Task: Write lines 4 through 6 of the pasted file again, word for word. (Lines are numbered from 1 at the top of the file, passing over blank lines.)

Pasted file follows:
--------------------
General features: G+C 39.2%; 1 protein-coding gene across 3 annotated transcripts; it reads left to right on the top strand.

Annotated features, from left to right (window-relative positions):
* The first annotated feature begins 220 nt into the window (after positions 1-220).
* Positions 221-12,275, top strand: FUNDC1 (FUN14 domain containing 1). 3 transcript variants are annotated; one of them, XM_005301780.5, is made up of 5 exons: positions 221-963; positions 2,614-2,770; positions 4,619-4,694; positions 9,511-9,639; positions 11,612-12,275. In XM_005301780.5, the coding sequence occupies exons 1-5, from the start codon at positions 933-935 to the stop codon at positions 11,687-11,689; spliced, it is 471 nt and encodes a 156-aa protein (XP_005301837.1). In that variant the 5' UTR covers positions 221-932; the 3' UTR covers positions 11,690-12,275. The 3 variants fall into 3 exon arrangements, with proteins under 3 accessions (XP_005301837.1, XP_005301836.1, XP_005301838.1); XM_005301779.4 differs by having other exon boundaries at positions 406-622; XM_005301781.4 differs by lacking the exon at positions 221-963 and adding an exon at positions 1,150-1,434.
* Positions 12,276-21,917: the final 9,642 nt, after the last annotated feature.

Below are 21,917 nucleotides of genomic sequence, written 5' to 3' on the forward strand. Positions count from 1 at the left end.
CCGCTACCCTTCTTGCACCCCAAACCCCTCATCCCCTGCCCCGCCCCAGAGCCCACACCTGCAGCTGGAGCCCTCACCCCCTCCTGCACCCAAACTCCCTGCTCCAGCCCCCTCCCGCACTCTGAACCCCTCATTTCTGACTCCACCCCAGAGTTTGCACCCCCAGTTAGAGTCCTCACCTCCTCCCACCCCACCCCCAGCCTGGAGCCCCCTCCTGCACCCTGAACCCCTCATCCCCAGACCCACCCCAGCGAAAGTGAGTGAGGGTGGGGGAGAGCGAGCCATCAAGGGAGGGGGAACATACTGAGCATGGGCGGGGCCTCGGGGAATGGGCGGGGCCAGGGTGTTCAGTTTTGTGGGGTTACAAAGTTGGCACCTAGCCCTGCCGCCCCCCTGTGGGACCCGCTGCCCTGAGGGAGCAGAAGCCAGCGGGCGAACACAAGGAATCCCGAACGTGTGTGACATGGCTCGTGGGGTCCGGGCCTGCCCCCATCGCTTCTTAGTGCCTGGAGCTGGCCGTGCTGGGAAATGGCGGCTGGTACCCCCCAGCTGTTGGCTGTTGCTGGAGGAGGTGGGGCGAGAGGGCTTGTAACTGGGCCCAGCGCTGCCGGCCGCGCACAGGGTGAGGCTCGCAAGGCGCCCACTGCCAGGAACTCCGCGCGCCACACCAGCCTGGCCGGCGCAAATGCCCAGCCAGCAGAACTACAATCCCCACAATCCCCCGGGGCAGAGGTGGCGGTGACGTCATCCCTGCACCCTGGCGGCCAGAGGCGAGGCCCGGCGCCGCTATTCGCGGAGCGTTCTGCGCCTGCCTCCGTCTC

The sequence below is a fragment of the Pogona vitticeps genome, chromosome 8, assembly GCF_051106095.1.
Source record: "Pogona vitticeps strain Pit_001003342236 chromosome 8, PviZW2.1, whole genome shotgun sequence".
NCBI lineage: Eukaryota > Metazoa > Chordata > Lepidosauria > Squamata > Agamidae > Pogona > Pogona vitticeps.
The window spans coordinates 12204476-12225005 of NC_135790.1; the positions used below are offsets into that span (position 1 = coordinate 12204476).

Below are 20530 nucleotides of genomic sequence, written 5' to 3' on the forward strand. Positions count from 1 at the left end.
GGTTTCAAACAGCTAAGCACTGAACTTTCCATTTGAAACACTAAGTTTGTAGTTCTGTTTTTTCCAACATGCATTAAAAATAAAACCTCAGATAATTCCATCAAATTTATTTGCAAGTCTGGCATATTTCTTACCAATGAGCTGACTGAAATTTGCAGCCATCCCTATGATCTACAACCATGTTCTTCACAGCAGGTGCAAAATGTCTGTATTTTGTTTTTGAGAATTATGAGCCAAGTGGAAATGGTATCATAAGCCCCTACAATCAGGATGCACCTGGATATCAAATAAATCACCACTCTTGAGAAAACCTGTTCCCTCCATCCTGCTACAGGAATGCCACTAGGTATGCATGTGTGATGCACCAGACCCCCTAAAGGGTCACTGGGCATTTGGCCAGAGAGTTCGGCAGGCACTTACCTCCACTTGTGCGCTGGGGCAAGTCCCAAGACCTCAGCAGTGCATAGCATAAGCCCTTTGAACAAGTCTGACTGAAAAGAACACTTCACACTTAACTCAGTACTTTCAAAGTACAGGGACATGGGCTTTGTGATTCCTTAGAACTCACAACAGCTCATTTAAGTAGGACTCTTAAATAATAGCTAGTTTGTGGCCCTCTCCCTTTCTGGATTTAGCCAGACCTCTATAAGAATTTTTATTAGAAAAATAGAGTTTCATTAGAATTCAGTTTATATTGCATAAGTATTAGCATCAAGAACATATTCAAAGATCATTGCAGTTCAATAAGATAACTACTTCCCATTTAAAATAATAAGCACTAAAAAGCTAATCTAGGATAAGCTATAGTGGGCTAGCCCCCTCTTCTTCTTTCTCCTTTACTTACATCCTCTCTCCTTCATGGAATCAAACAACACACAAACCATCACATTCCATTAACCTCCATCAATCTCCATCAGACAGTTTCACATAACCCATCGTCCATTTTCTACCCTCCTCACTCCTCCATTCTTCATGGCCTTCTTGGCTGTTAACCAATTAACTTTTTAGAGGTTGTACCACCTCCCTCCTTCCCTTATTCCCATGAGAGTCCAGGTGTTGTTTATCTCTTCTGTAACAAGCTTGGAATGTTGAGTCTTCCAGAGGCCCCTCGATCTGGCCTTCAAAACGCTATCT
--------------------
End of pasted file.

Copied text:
* Positions 221-12,275, top strand: FUNDC1 (FUN14 domain containing 1). 3 transcript variants are annotated; one of them, XM_005301780.5, is made up of 5 exons: positions 221-963; positions 2,614-2,770; positions 4,619-4,694; positions 9,511-9,639; positions 11,612-12,275. In XM_005301780.5, the coding sequence occupies exons 1-5, from the start codon at positions 933-935 to the stop codon at positions 11,687-11,689; spliced, it is 471 nt and encodes a 156-aa protein (XP_005301837.1). In that variant the 5' UTR covers positions 221-932; the 3' UTR covers positions 11,690-12,275. The 3 variants fall into 3 exon arrangements, with proteins under 3 accessions (XP_005301837.1, XP_005301836.1, XP_005301838.1); XM_005301779.4 differs by having other exon boundaries at positions 406-622; XM_005301781.4 differs by lacking the exon at positions 221-963 and adding an exon at positions 1,150-1,434.
* Positions 12,276-21,917: the final 9,642 nt, after the last annotated feature.

Below are 21,917 nucleotides of genomic sequence, written 5' to 3' on the forward strand. Positions count from 1 at the left end.